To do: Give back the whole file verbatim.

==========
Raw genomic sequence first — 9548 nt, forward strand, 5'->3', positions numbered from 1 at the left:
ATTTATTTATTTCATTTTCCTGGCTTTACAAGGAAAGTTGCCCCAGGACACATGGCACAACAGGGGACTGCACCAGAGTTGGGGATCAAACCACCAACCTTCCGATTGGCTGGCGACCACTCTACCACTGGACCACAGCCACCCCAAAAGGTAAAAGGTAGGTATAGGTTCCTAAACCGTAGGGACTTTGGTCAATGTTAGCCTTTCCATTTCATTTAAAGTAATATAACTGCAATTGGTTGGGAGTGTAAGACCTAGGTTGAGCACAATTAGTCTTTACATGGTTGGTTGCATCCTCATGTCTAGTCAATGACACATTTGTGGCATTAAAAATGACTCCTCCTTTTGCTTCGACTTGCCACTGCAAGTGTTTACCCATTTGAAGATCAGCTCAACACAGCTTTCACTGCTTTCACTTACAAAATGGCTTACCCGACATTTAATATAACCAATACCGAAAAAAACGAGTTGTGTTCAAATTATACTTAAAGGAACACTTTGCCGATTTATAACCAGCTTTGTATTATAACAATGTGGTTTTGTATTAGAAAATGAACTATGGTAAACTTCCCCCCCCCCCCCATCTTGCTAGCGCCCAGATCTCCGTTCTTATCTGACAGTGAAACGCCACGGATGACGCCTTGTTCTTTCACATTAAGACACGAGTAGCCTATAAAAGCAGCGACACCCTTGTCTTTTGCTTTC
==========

Raw genomic sequence first — 9548 nt, forward strand, 5'->3', positions numbered from 1 at the left:
ATTTATTTATTTCATTTTCCTGGCTTTACAAGGAAAGTTGCCCCAGGACACATGGCACAACAGGGGACTGCACCAGAGTTGGGGATCAAACCACCAACCTTCCGATTGGCTGGCGACCACTCTACCACTGGACCACAGCCACCCCAAAAGGTAAAAGGTAGGTATAGGTTCCTAAACCGTAGGGACTTTGGTCAATGTTAGCCTTTCCATTTCATTTAAAGTAATATAACTGCAATTGGTTGGGAGTGTAAGACCTAGGTTGAGCACAATTAGTCTTTACATGGTTGGTTGCATCCTCATGTCTAGTCAATGACACATTTGTGGCATTAAAAATGACTCCTCCTTTTGCTTCGACTTGCCACTGCAAGTGTTTACCCATTTGAAGATCAGCTCAACACAGCTTTCACTGCTTTCACTTACAAAATGGCTTACCCGACATTTAATATAACCAATACCGAAAAAAACGAGTTGTGTTCAAATTATACTTAAAGGAACACTTTGCCGATTTATAACCAGCTTTGTATTATAACAATGTGGTTTTGTATTAGAAAATGAACTATGGTAAACTTCCCCCCCCCCCCCATCTTGCTAGCGCCCAGATCTCCGTTCTTATCTGACAGTGAAACGCCACGGATGACGCCTTGTTCTTTCACATTAAGACACGAGTAGCCTATAAAAGCAGCGACACCCTTGTCTTTTGCTTTC